Amazon horned frogs, ("Global Amphibian Assessment", 2004), are found in the Amazonian Basin of Colombia, Ecuador, the Guianas, Venezuela, Peru, Bolivia, and Brazil (IUCN, Conservation International, and NatureServe, 2004).
Amazon horned frogs occur in open areas within the forest (IUCN, Conservation International, and NatureServe, 2004). They are found within the leaves on the forest floor (Project Amazonas Inc., 2003). Horned frogs are terrestrial and reside near freshwater marshes and pools within old forest areas (IUCN, Conservation International, and NatureServe, 2004). ("Global Amphibian Assessment", 2004; "Project Amazonas Inc.", 2003)
These frogs are fairly large, ranging from 7 to 15 centimeters in length (Staniszewski, 1995). The body is very round and the head is prominent (Project Amazonas Inc., 2003). Color of males can range from tan or lime to dark green. Sometimes, males display all of these colors simultaneously, whereas females are usually just tan (Bartlett and Bartlett, 2003). The ventral surface of these frogs is gray (Staniszewski, 1995; Duellman, 1978). The limbs are short and exhibit dark bands of coloring (Bartlett and Bartlett, 2003; Duellman, 1978). The thighs are colored brown with faint yellow spotting (Duellman, 1978). The body exhibits small pointed warts, and the mouth is white (Staniszewski, 1995). Females of this species are larger, and the males have nuptial pads on the toes of the front feet (Staniszewski, 1995). The most distinguishing feature of this species is the presence of horns above the eyes (Bartlett and Bartlett, 2003; Duellman, 1978; Staniszewski, 1995). (Bartlett and Bartlett, 2003; Duellman, 1978; "Project Amazonas Inc.", 2003; Staniszewski, 1995)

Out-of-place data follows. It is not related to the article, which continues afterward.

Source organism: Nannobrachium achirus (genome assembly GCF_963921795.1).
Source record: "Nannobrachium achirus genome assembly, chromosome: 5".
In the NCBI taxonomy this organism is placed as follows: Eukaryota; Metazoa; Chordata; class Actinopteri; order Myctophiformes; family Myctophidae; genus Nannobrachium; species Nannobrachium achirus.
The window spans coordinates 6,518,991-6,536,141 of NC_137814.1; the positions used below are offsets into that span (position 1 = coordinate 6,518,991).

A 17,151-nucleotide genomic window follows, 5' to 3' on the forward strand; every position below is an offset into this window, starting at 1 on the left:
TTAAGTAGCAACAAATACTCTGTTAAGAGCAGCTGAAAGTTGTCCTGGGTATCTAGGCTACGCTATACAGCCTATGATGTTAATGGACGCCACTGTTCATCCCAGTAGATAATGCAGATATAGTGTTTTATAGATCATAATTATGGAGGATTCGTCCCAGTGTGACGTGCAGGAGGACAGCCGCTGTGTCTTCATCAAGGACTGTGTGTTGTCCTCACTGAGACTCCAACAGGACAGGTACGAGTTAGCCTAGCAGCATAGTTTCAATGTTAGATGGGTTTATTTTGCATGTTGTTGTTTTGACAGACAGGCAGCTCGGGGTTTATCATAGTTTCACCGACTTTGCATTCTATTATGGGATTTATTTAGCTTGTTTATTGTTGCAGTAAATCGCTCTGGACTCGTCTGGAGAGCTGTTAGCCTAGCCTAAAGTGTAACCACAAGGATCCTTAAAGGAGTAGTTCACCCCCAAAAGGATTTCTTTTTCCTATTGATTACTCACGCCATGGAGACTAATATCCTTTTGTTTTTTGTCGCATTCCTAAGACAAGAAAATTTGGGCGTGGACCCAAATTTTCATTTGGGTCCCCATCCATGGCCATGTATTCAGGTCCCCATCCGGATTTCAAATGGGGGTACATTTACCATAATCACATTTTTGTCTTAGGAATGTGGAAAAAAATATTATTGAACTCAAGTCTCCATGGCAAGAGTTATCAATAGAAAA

After fertilization, the eggs take anywhere from 3 to 25 days to hatch (Huitt, 2003). Once the tadpoles hatch from their eggs, they take about 90 days to metamorphose (Staniszewski, 1995). After metamorphosis, the tiny frogs are from 1 to 1.3 centimeters in length (Staniszewski, 1995). (Huitt, 2003; Staniszewski, 1995)
Mating is started when the males call to the females, and once two are paired the eggs are put onto the back of the female by the male. Mating appears to be polygynous. (Huitt, 2003) (Huitt, 2003)